IRS Provides Guidance on When Energy Property Construction Has Begun


The IRS has provided guidance and a safe harbor to determine when construction of “energy property” has begun for purposes of the investment tax credit (ITC) under Code Sec. 48.

Background

The Bipartisan Budget Act of 2018 ( P.L. 115-123) effectively extended the 30-percent investment tax credit for five years. In order to receive the credit for solar energy property, fiber optic solar energy property, qualified fuel cell property, and qualified small wind energy property, construction must begin before January 1, 2022.

P.L. 115-123 also extended the 10-percent investment tax credit for qualified microturbine property, combined heat and power system property, and thermal energy property. In order to receive the credit construction on these energy properties must also begin before January 1, 2022.

Establishing Construction

The IRS has provided two different methods for taxpayers to use to establish the beginning of construction of energy property:

  • the Physical Work Test, and
  • the Five Percent Safe Harbor Test.

In addition to establishing one of the two tests, taxpayers must also meet a “Continuity Requirement”and make continuous progress towards completion.

Physical Work Test

To meet the physical work test, a taxpayer, or the taxpayer’s contractor, must begin work of a “significant nature.” The significant nature component focuses on the type of work performed, not the actual cost of the work. Off-site and on-site work may both be taken into account to satisfy this requirement. However, the IRS will not take into account preliminary activities when determining whether work of a significant nature has begun.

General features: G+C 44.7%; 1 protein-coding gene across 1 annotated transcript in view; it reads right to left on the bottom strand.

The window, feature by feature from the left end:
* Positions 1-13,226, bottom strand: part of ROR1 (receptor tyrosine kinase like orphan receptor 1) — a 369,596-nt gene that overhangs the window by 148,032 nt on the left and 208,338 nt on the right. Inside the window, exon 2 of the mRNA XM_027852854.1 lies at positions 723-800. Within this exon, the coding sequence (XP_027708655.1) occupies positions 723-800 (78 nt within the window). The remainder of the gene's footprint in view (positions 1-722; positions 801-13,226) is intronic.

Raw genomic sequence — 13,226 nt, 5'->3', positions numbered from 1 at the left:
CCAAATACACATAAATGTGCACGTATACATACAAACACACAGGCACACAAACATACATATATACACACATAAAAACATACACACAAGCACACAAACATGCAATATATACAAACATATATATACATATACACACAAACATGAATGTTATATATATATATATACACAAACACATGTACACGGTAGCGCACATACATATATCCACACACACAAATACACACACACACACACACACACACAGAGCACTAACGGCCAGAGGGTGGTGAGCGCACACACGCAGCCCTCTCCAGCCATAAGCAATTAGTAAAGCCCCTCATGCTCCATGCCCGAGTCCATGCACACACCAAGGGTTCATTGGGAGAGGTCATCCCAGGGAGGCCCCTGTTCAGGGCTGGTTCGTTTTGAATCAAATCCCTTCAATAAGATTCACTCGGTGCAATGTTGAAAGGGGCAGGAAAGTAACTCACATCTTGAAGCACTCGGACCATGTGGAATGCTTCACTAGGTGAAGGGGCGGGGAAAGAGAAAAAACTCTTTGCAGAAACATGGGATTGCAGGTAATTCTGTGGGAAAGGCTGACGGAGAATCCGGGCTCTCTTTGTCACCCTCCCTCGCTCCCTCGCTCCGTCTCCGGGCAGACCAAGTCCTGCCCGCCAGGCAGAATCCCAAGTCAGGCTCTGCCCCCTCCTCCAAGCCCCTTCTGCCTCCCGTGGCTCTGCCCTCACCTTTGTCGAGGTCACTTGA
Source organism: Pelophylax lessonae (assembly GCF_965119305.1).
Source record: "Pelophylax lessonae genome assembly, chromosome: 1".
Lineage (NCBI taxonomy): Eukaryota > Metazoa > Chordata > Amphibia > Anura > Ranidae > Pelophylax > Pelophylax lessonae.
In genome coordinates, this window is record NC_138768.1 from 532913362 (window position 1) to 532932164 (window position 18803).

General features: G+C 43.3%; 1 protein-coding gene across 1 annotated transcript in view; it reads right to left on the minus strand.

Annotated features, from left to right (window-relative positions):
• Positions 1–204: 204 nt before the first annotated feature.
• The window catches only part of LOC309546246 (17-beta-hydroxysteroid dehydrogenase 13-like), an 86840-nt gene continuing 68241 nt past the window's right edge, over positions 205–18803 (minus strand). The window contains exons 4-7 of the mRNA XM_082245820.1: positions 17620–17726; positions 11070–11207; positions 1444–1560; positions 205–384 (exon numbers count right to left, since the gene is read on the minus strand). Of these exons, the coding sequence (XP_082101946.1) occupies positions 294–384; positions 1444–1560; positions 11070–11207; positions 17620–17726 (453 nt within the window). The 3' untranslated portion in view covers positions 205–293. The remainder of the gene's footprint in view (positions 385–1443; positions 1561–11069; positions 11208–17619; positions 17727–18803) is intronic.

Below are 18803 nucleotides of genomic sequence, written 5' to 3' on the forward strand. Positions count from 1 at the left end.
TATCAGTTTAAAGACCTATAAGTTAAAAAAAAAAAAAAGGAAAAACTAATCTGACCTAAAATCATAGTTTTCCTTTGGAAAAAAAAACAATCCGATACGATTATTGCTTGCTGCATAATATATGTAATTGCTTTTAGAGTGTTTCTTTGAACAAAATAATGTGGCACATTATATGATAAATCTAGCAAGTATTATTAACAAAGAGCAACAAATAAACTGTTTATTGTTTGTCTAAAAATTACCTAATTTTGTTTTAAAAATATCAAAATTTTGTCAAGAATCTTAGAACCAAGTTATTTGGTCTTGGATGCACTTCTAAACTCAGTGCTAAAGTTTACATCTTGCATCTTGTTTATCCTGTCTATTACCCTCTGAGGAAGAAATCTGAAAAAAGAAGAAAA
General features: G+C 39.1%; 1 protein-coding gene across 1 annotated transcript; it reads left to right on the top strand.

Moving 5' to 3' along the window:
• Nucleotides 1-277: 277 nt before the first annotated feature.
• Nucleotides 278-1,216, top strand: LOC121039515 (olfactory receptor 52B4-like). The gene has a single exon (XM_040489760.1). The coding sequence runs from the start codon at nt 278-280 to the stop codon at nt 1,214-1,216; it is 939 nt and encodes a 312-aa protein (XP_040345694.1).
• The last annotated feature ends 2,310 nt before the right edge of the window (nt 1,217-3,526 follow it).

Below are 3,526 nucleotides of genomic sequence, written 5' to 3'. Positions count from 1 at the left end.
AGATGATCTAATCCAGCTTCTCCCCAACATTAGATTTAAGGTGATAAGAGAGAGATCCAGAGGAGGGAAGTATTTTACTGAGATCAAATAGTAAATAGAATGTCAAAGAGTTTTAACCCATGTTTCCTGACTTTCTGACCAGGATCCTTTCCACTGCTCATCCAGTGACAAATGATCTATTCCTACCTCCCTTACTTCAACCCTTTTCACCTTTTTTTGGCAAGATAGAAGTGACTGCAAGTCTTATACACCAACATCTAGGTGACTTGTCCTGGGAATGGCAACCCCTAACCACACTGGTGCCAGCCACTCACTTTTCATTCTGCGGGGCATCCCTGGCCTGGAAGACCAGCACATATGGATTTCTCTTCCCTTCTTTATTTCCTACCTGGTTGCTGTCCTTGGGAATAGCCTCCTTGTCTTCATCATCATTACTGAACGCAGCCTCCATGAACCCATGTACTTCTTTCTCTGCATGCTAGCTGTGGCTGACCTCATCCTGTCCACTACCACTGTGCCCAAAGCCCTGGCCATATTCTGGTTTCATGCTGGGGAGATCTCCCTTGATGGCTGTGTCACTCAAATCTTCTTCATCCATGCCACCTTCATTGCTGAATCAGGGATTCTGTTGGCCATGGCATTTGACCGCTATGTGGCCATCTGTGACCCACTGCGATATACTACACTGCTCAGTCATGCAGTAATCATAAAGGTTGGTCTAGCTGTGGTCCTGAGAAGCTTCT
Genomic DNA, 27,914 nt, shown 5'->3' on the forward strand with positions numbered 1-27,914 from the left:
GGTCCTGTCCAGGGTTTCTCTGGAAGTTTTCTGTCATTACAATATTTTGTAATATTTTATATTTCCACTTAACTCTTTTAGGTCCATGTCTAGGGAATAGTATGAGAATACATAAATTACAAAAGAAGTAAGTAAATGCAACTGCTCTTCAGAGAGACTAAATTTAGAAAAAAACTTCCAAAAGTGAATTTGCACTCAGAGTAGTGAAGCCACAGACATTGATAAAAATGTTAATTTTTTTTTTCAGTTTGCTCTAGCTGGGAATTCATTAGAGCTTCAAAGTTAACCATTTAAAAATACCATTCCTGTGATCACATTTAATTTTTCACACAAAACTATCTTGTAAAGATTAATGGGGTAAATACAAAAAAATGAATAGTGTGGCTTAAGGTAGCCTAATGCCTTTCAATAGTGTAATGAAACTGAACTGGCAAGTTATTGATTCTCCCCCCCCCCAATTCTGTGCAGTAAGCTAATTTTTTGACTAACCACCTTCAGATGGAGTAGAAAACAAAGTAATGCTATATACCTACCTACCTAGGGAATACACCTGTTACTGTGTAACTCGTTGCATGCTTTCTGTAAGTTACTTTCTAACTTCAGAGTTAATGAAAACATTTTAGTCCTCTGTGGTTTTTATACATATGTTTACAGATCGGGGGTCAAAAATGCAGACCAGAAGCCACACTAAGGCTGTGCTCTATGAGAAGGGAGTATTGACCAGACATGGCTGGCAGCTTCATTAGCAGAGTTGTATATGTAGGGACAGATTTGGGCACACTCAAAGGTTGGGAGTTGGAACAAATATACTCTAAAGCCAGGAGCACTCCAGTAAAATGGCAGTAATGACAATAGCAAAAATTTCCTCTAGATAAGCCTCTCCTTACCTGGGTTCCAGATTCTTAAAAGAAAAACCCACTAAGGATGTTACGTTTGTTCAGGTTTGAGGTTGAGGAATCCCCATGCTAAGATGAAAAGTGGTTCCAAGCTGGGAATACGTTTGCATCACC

Physical work of a significant nature also does not include producing components of energy property that are either in a taxpayers’ or the taxpayer’s contractor’s inventory or are typically held in inventory.

Off-site work of a significant nature may include:

  • manufacture of components,
  • mounting equipment,
  • support structures, and
  • transformers and other power conditioning equipment.

The IRS has also provided examples of on-site work of a significant nature for each type of energy property.

Five Percent Safe Harbor Test

Under the five percent safe harbor test, a taxpayer will be considered beginning construction if the taxpayer:

  • pays or incurs five percent or more of the total cost of the energy property; and
  • thereafter makes continuous efforts towards the completion of the energy property.

The total cost does not include the cost of land or any other property that is not integral to the production of the energy property.

The IRS has also provided special rules for taxpayers when the final total cost of the energy property exceeds their budget and results in an initial amount paid that is less than five percent.

Continuity Requirement

Meeting the continuity requirement depends on which test the taxpayer used to establish that construction on the energy property has started.

When the IRS considers whether a taxpayer using the physical work test have met the continuity requirement, it will examine whether the taxpayer has met a continuous program of construction, as determined by relevant facts and circumstances.

When the IRS considers whether a taxpayer has met the continuity requirement for purposes of the five percent safe harbor test, the taxpayer must make continuous efforts to advance towards completion of the energy property. Whether the taxpayer has met this requirement is based on the relevant facts and circumstances. Examples of such relevant facts and circumstances include:

  • paying additional amounts included in the total cost of the energy property;
  • entering into binding contracts to construct the construct the energy property and/or related components;
  • obtaining necessary permits; and
  • continuing to perform physical work of a significant nature.

Certain disruptions that are beyond the taxpayer’s control are permitted, and will not result in a taxpayer’s failure to satisfy the continuity requirement.